Archive for September, 2013

Truman Capote in Newsweek

Truman Capote in Newsweek

This cracked me up today … some of our greatest writers talking smack on some of our other greatest writers. This comes via Les Edgerton’s blog. My favorite is Truman Capote’s quote about Jack Kerouac: “That’s not writing. That’s typing.”

From the Banned Books Weeks website,

From the Banned Books Weeks website,

Yes, it’s that time of year again, when the puritanical and easily offended try to decide what we should and should not read: Banned Book Week. You can check out the HLN slide show here.

I don’t know who makes these decisions (or why). Take a look and form your opinion. I’ll help…

1. The Adventures of Huckleberry Finn (Mark Twain). Yeah, I get it. It is rife with the “n-word,” it’s a not-so-pretty look at life in these United States at the time, but the nightly news is far more obscene than this book.

2. Lady Chatterly’s Lover (D.H. Lawrence). OK, the first time I ever heard of this was via Cinemax, which showed in frequent, ahem, rotation, Sylvia Kristel in the Lady Chatterly series. I remember thinking, “Boy, they didn’t have to worry about spending a lot of money on wardrobes for this.” Hoo boy. Too much sex for the times, but have you seen Cinemax lately? This seems tame now.

3. Brave New World (Aldous Huxley). I’ve never seen this one on the banned list. Haven’t read it, either, but now I will.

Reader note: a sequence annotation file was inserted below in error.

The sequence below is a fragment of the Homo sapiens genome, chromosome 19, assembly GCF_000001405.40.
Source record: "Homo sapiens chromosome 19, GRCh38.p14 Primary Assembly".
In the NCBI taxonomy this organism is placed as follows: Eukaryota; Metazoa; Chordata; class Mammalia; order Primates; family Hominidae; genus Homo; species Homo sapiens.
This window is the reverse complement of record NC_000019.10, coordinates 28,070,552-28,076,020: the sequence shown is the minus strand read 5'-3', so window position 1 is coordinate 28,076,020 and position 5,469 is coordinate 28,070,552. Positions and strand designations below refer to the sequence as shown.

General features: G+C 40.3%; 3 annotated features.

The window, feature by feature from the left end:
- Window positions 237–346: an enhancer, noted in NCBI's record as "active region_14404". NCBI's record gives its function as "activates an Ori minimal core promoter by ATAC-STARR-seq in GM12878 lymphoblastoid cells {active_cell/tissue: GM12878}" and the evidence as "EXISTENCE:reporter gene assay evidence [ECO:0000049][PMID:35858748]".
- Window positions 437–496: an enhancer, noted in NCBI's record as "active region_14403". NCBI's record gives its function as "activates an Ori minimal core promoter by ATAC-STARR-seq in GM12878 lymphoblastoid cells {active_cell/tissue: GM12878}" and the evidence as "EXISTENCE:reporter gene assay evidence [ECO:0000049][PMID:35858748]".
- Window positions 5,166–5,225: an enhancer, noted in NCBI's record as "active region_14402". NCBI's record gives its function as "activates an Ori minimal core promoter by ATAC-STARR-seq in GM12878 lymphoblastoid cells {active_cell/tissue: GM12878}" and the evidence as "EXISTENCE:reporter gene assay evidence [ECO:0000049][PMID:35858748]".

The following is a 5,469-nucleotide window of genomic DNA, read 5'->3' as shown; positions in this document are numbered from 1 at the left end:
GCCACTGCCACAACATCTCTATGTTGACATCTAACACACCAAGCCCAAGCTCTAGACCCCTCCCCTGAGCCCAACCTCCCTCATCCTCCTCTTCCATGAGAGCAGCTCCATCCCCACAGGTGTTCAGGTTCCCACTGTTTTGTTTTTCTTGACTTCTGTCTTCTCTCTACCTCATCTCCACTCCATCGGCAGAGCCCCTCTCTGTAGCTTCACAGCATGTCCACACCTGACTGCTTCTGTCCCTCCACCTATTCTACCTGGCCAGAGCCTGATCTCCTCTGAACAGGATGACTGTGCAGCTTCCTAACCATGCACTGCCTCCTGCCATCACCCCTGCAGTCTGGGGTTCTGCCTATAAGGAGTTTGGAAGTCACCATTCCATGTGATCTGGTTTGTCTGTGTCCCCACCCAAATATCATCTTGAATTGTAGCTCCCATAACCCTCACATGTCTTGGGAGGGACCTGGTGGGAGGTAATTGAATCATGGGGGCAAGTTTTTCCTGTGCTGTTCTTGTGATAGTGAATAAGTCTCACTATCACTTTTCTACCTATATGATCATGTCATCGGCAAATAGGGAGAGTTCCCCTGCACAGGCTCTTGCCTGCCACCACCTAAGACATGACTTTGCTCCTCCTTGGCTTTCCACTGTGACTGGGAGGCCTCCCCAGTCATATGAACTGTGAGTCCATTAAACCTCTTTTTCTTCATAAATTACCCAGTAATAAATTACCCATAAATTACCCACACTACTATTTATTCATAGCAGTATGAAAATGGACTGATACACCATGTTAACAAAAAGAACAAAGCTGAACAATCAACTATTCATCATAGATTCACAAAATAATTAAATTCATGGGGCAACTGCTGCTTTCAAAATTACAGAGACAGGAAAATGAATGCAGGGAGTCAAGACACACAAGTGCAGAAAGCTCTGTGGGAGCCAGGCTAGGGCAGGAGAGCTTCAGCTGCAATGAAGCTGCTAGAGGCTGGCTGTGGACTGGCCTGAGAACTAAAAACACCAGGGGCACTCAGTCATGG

4.  Catcher in the Rye (J.D. Salinger). Why are we still talking about this book being banned? We all had to read it in high school! Loved it, too, by the way.

5. Lolita (Vladimir Nabokov). Besides inspiring Sting to write a song for The Police that we still can’t get out of our heads (which may be reason to ban it), this lurid tale has plenty of taboos and sex and taboos and … you get the idea. But, it’s Russian, see, and reading it makes you look sophisticated. Or a pervert.

6. The Grapes of Wrath (John Steinbeck). This tale of Okie woe was so despicable and offensive that it won a Nobel Prize. So there.

7. A Clockwork Orange (Anthony Burgess). OK, most folks aren’t going to get biting satire drenched in violence — gang rape, thuggery, sadism, etc.  Shocking? Yes. Pointless? No.

8. Slaughterhouse Five (Kurt Vonnegut). For the record, I find Vonnegut hard to read. But that don’t mean I think this in-your-face look at WWII should be banned. If anything, we should pay more attention to what our combat vets write.

9. Are You There, God? It’s me, Margaret (Judy Blume). Haven’t read it. But in this country if you have God in the title and then talk about menstruation, you’re asking for trouble.

10. American Psycho (Bret Easton Ellis). I started this one, but never got to finish. Saw the excellent movie, though. See #7 above.

Also for the record, I didn’t watch the Emmys. I only caught the snarky highlights and recaps on the web today. But since hardly anything at all that airs on FX got nominated (American Horror Story notwithstanding), I’m glad I didn’t waste my time. If Sons of Anarchy and Justified don’t get Emmy nominations, something ain’t right.

jack_lord_1However, the wonderful interwebs made up for that today. First up was a semi-lame list of  “Crime TV’s Coolest Catchphrases.” I say semi- because if you make such a list and don’t come right out of the chute with “Book ’em, Danno,” you’re just wrong. Also, I’m not sure how many current crime TV viewers even know of these phrases: